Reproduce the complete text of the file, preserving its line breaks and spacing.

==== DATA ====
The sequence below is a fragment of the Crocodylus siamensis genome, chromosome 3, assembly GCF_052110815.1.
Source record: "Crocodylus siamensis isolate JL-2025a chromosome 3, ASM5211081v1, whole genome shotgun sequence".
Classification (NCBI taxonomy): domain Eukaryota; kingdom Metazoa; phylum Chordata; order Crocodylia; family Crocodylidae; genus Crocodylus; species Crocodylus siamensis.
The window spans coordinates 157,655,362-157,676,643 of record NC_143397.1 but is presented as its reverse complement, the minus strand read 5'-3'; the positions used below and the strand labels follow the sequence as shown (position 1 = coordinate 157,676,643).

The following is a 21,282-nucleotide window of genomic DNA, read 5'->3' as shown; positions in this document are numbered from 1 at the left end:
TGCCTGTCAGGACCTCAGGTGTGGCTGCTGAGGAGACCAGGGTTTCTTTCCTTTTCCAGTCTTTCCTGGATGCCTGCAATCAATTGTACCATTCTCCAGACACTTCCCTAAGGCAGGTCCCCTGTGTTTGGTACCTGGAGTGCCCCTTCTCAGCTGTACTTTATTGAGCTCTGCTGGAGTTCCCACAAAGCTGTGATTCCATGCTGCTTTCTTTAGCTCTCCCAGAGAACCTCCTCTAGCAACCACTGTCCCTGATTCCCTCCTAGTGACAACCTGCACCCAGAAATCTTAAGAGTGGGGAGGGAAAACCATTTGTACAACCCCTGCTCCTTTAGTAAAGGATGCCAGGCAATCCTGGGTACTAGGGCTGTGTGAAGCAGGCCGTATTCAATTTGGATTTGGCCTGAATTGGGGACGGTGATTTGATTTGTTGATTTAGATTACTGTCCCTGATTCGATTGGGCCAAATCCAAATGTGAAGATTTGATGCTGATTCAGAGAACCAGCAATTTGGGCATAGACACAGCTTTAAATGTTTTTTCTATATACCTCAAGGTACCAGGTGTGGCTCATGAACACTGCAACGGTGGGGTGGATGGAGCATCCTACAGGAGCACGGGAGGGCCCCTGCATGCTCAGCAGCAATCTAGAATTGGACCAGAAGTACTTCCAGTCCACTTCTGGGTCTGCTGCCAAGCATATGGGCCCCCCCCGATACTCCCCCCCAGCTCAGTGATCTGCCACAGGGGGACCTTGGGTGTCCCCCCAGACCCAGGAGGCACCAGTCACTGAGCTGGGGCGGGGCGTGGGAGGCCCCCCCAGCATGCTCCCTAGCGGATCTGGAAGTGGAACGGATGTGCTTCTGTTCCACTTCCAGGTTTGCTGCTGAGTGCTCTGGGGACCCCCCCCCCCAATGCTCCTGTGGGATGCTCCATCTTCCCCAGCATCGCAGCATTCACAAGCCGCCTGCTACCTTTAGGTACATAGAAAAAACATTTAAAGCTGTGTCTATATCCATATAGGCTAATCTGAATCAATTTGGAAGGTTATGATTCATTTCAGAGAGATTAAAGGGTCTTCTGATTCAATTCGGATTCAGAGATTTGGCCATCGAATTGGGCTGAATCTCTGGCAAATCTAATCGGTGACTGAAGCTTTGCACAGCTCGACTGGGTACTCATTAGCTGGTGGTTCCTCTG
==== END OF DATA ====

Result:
The sequence below is a fragment of the Crocodylus siamensis genome, chromosome 3, assembly GCF_052110815.1.
Source record: "Crocodylus siamensis isolate JL-2025a chromosome 3, ASM5211081v1, whole genome shotgun sequence".
Classification (NCBI taxonomy): domain Eukaryota; kingdom Metazoa; phylum Chordata; order Crocodylia; family Crocodylidae; genus Crocodylus; species Crocodylus siamensis.
The window spans coordinates 157,655,362-157,676,643 of record NC_143397.1 but is presented as its reverse complement, the minus strand read 5'-3'; the positions used below and the strand labels follow the sequence as shown (position 1 = coordinate 157,676,643).

The following is a 21,282-nucleotide window of genomic DNA, read 5'->3' as shown; positions in this document are numbered from 1 at the left end:
TGCCTGTCAGGACCTCAGGTGTGGCTGCTGAGGAGACCAGGGTTTCTTTCCTTTTCCAGTCTTTCCTGGATGCCTGCAATCAATTGTACCATTCTCCAGACACTTCCCTAAGGCAGGTCCCCTGTGTTTGGTACCTGGAGTGCCCCTTCTCAGCTGTACTTTATTGAGCTCTGCTGGAGTTCCCACAAAGCTGTGATTCCATGCTGCTTTCTTTAGCTCTCCCAGAGAACCTCCTCTAGCAACCACTGTCCCTGATTCCCTCCTAGTGACAACCTGCACCCAGAAATCTTAAGAGTGGGGAGGGAAAACCATTTGTACAACCCCTGCTCCTTTAGTAAAGGATGCCAGGCAATCCTGGGTACTAGGGCTGTGTGAAGCAGGCCGTATTCAATTTGGATTTGGCCTGAATTGGGGACGGTGATTTGATTTGTTGATTTAGATTACTGTCCCTGATTCGATTGGGCCAAATCCAAATGTGAAGATTTGATGCTGATTCAGAGAACCAGCAATTTGGGCATAGACACAGCTTTAAATGTTTTTTCTATATACCTCAAGGTACCAGGTGTGGCTCATGAACACTGCAACGGTGGGGTGGATGGAGCATCCTACAGGAGCACGGGAGGGCCCCTGCATGCTCAGCAGCAATCTAGAATTGGACCAGAAGTACTTCCAGTCCACTTCTGGGTCTGCTGCCAAGCATATGGGCCCCCCCCGATACTCCCCCCCAGCTCAGTGATCTGCCACAGGGGGACCTTGGGTGTCCCCCCAGACCCAGGAGGCACCAGTCACTGAGCTGGGGCGGGGCGTGGGAGGCCCCCCCAGCATGCTCCCTAGCGGATCTGGAAGTGGAACGGATGTGCTTCTGTTCCACTTCCAGGTTTGCTGCTGAGTGCTCTGGGGACCCCCCCCCCCAATGCTCCTGTGGGATGCTCCATCTTCCCCAGCATCGCAGCATTCACAAGCCGCCTGCTACCTTTAGGTACATAGAAAAAACATTTAAAGCTGTGTCTATATCCATATAGGCTAATCTGAATCAATTTGGAAGGTTATGATTCATTTCAGAGAGATTAAAGGGTCTTCTGATTCAATTCGGATTCAGAGATTTGGCCATCGAATTGGGCTGAATCTCTGGCAAATCTAATCGGTGACTGAAGCTTTGCACAGCTCGACTGGGTACTCATTAGCTGGTGGTTCCTCTG